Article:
It is above all to counteract what Judis regards as these people’s nefarious influence that he has devoted years to writing his book. One can’t help but wonder, however, why it took him so long. His overview of the origins of the Arab-Israeli conflict and his account of America’s part in this history are virtually devoid of original research and, for the most part, go over well-trod ground, covered by many writers over the years, including me. Nor is there anything new in his attack on Zionism, which echoes the arguments (as well as the deceptions) of the movement’s many opponents over the past century. In fact, if Genesis were not the work of a staff writer and editor at The New Republic and put out by a major publisher, there would be no particular reason to pay any attention to it.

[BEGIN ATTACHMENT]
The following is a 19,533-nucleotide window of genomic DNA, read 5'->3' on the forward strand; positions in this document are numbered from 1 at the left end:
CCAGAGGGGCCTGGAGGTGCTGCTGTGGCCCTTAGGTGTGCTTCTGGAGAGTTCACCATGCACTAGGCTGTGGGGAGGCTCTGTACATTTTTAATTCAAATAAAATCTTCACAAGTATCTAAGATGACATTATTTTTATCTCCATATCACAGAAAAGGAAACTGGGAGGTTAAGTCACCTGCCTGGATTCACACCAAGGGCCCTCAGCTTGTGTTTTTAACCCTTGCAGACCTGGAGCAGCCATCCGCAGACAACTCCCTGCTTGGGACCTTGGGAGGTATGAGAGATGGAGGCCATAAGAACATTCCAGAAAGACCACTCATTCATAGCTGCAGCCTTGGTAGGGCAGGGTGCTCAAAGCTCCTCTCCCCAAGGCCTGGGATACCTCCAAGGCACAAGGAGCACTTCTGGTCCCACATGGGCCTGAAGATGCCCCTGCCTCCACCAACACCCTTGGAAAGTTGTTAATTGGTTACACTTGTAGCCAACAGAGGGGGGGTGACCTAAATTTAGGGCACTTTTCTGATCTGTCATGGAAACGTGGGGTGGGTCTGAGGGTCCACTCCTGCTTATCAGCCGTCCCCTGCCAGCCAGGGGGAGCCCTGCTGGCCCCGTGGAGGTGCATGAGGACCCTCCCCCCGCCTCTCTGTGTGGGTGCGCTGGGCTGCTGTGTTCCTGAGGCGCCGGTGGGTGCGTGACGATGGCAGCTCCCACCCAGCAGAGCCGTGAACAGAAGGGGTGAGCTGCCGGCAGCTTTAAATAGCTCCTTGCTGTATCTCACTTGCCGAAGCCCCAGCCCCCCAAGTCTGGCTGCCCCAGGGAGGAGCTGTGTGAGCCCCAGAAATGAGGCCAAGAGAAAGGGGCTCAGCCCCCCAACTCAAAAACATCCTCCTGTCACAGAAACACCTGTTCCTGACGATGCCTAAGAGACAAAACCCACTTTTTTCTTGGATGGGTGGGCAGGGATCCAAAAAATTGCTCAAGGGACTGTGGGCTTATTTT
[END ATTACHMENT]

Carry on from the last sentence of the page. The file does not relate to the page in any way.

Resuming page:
Some of the book’s many weaknesses are due to the fact that Judis doesn’t really possess the command of his subject that he pretends to have. His narrative is full of the sort of errors and omissions that abound in polemics disguised as history. Some of them are relatively minor, such as his drastic reduction of the number of First Aliyah settlers on hand in Palestine in 1884 from many hundreds to “about a score” and his postponement by two years of the date that Baron Edmund de Rothschild began extending financial assistance to these people. More revealing, perhaps, of his failure to do his homework is his statement that “Palestine was quiet during World War II.” While he knows that the “Stern Gang” staged terrorist attacks against the British during the war, he seems to be utterly unaware of the Irgun’s revolt in 1944 (or, for that matter, of any of its activities during the next couple of years, except for the bombing of the King David Hotel in 1946, which he mentions in passing, without explaining in any way).